A Message from the Emperor
On his deathbed, Franz Kafka communicated a message to Max Brod, friend and eventual executor of his estate: burn all of my unpublished manuscripts. Brod could not abide the directive, posthumously publishing The Castle, The Trial, myriad fragments and short stories, including “The Great Wall of China,” a short story containing the parable about an emperor on his deathbed communicating a message. Like Kafka’s message to Brod, this one from the emperor would not—could not—be executed. The result was the publication of a body of literature that continues to resonate with readers nearly a century after Kafka ordered his life’s work destroyed.
In much of Kafka’s work, the characters are set adrift in the present continuous, unmoored from the past and unable to chart a course toward the future. In “The Great Wall of China,” the narrator describes a piecemeal construction process of the wall in which noncontiguous sections are erected miles apart, prompting him to ask, “How can a wall protect if it is not a continuous structure?” Such is the case with the message in this story. While the word relayed to the messenger by the emperor is clear, the intended recipient understood, he cannot break free from the confines of the imperial palace to deliver the news. When structures are impenetrable, people and ideas are trapped in a space between.
For over a decade, Jorge Méndez Blake has been mining literature for inspiration for his works. Masters like Shakespeare, Borges, Emily Dickinson, and of course, Kafka, have provided source material for his recontextualization of literature into creations of visual art. In this exhibition, Méndez Blake seeks to give physical shape to ideas presented in the text, to materialize the metaphors of walls and messages, to make monuments built of language and letters. Each piece is at once a visual manifestation of words from a page and a collaboration with Franz Kafka exploring the meaning of language. Trained as an architect at the Western Institute of Technology and Higher Education (ITESO) in Guadalajara, Méndez Blake operates in the spaces between disciplines, exploring the poetics of space and the spaces of poetry through the metamorphosis of language into physical forms. The artist connects architecture and literature by way of visual art. This practice fuses two disciplines founded on structure, architecture and literature, into forms defined by the translation of abstract ideas into concrete objects. Ultimately, Méndez Blake writes without writing, using materials to tell stories and communicate ideas.
A Message from the Emperor relates directly to the fractured, vexed universes Kafka created, with several works rising specifically from “The Great Wall of China.” Books, and the words in their pages, serve as the bricks with which the artist builds his works. In the case of A Message from the Emperor (The Palace), the artist literalizes this idea by juxtaposing bricks and books to create the boundaries of the sculpture. In conversation with this installation is a polyptych of drawings, A Message from the Emperor (And so on for a Thousand Years) connecting the idea of the impregnable imperial palace with the discontinuous Great Wall of Kafka’s story, disrupting and dissociating the sections from one another. In Dismantled Language (Marfa), Méndez Blake deconstructs the materials of language, letters, and reconstitutes them in the form of an imposing wall of text.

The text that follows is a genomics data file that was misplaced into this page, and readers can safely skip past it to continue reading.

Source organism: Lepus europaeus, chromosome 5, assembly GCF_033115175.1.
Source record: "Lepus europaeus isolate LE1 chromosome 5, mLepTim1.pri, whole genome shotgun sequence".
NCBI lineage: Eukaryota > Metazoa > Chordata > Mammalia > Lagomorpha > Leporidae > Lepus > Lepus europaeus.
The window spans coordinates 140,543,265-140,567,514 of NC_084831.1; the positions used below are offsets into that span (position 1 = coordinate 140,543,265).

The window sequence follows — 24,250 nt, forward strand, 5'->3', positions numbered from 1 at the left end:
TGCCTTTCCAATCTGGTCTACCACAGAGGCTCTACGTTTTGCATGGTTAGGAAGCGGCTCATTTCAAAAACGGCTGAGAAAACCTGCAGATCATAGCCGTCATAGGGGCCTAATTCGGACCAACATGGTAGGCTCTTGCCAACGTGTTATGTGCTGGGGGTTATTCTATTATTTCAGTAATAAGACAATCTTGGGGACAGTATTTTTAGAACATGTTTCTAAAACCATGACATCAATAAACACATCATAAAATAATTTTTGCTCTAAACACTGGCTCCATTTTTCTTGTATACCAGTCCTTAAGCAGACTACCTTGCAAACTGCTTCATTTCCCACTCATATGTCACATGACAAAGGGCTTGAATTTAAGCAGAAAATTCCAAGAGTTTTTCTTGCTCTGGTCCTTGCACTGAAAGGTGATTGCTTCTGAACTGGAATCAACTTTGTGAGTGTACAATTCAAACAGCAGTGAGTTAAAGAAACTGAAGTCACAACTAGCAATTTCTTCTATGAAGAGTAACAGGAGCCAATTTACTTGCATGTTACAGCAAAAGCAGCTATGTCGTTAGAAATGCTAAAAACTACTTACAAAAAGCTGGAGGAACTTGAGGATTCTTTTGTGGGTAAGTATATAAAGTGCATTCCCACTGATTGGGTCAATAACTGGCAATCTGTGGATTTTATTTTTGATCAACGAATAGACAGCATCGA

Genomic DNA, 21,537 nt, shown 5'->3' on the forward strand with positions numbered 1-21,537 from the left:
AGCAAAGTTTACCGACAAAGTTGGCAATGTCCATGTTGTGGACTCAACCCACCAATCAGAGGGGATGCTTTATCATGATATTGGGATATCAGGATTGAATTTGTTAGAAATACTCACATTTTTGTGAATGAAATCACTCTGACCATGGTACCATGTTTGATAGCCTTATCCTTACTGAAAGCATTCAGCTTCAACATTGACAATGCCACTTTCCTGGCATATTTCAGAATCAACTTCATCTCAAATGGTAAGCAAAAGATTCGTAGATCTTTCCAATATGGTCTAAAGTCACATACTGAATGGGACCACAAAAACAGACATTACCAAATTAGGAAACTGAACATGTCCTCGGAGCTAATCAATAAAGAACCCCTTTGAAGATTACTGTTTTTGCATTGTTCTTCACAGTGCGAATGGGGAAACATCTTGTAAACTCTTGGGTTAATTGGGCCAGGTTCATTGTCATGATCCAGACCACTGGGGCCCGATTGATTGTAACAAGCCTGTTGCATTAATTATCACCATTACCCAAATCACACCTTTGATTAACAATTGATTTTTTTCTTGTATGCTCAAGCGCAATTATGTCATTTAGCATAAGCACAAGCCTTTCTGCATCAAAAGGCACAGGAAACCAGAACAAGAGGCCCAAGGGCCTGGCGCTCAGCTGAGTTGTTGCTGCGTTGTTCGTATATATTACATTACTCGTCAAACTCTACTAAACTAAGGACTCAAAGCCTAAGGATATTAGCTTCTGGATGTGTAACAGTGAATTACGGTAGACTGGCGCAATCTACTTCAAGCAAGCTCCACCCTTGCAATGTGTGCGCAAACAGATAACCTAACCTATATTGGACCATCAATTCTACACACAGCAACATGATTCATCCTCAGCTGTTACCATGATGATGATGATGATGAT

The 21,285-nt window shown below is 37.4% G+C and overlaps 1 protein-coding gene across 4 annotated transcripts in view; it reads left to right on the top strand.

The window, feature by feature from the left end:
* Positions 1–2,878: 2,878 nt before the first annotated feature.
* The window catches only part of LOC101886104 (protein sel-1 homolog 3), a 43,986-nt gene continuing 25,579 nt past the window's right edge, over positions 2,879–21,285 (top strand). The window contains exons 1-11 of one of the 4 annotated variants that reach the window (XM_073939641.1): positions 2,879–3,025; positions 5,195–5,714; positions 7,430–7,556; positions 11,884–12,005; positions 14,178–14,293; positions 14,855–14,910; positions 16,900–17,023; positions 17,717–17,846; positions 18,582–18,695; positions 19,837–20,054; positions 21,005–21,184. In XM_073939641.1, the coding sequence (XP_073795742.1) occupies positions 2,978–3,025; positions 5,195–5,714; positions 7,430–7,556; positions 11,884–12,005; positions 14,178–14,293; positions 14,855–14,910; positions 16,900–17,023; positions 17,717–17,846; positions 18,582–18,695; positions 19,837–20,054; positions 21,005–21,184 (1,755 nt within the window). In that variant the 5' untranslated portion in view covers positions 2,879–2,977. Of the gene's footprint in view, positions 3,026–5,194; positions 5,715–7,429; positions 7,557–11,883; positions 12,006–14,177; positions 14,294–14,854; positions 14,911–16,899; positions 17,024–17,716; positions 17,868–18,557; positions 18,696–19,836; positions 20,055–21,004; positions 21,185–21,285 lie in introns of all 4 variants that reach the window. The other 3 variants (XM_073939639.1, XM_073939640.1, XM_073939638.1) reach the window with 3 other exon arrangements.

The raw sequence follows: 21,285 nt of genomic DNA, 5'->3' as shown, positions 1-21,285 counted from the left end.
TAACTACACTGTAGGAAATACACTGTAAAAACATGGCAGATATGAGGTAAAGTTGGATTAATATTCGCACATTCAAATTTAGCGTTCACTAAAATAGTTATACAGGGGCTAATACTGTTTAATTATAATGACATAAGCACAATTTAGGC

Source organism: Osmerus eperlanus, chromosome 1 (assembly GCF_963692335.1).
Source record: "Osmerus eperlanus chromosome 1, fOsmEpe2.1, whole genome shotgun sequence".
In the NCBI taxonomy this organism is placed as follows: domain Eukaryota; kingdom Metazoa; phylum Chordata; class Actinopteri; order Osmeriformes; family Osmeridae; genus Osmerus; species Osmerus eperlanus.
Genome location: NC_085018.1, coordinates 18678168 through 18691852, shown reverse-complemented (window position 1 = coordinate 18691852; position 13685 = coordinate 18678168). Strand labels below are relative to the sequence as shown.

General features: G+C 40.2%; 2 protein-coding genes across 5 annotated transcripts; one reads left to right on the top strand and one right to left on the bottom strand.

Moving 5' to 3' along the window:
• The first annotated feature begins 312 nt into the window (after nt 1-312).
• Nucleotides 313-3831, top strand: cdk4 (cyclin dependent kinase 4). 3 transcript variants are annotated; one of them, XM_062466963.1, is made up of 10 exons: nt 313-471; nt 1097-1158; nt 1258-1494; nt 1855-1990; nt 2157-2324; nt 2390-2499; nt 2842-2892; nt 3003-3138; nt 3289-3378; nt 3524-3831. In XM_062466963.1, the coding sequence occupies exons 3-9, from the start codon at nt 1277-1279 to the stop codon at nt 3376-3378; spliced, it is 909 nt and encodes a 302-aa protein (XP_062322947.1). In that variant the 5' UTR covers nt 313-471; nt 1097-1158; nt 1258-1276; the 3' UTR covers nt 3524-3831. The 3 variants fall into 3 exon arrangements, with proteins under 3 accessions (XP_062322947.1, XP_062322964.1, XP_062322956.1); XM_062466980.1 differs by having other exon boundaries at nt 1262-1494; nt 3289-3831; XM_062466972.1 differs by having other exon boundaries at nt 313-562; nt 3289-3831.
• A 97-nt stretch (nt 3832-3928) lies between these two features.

Just as the writer and the reader collaborate to co-construct a story within the reader’s mind, in A Message from the Emperor, the artist invites the viewer to create his own imagined spaces within the world of this exhibition. Books can serve as the bricks of knowledge, each book contributing a layer of a structure that will never achieve completion. But what happens when letters cleave from language, when the bricks become disconnected from the architect’s plans? Can a message exist in a liminal space for a thousand years? Can we create meaning from a language dismantled? John Updike observed that “Kafka was obsessed with building, with work that is never done, that can never be done, that must always fall short of perfection.” A Message from the Emperor arrives at a particular moment in our political history. We are living in an environment more focused on the building of new walls than on the maintenance of existing bridges or the construction of new connective infrastructure. As a meditation on language and the barriers to understanding, the works assembled here ask us to reflect on the process of communication. Once fractured, can a system, a people, a message be hewn anew?